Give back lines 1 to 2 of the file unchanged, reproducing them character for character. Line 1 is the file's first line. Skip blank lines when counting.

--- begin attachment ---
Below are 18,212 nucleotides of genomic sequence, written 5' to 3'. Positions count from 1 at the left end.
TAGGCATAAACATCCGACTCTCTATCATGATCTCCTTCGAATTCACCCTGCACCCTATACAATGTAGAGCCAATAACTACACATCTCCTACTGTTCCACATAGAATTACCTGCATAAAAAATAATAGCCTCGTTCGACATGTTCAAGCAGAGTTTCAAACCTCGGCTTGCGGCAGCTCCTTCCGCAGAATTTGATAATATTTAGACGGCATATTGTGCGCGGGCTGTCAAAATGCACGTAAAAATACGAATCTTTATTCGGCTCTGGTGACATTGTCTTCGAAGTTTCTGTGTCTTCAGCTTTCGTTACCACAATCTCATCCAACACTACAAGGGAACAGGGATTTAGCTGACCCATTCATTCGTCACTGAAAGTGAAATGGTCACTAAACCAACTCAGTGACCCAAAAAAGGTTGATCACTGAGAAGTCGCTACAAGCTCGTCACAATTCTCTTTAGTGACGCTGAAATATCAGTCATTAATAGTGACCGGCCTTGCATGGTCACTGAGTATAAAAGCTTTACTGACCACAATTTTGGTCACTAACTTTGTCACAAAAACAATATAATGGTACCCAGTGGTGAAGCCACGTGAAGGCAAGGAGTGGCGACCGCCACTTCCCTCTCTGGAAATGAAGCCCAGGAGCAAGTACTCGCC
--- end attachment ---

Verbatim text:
Below are 18,212 nucleotides of genomic sequence, written 5' to 3'. Positions count from 1 at the left end.
TAGGCATAAACATCCGACTCTCTATCATGATCTCCTTCGAATTCACCCTGCACCCTATACAATGTAGAGCCAATAACTACACATCTCCTACTGTTCCACATAGAATTACCTGCATAAAAAATAATAGCCTCGTTCGACATGTTCAAGCAGAGTTTCAAACCTCGGCTTGCGGCAGCTCCTTCCGCAGAATTTGATAATATTTAGACGGCATATTGTGCGCGGGCTGTCAAAATGCACGTAAAAATACGAATCTTTATTCGGCTCTGGTGACATTGTCTTCGAAGTTTCTGTGTCTTCAGCTTTCGTTACCACAATCTCATCCAACACTACAAGGGAACAGGGATTTAGCTGACCCATTCATTCGTCACTGAAAGTGAAATGGTCACTAAACCAACTCAGTGACCCAAAAAAGGTTGATCACTGAGAAGTCGCTACAAGCTCGTCACAATTCTCTTTAGTGACGCTGAAATATCAGTCATTAATAGTGACCGGCCTTGCATGGTCACTGAGTATAAAAGCTTTACTGACCACAATTTTGGTCACTAACTTTGTCACAAAAACAATATAATGGTACCCAGTGGTGAAGCCACGTGAAGGCAAGGAGTGGCGACCGCCACTTCCCTCTCTGGAAATGAAGCCCAGGAGCAAGTACTCGCC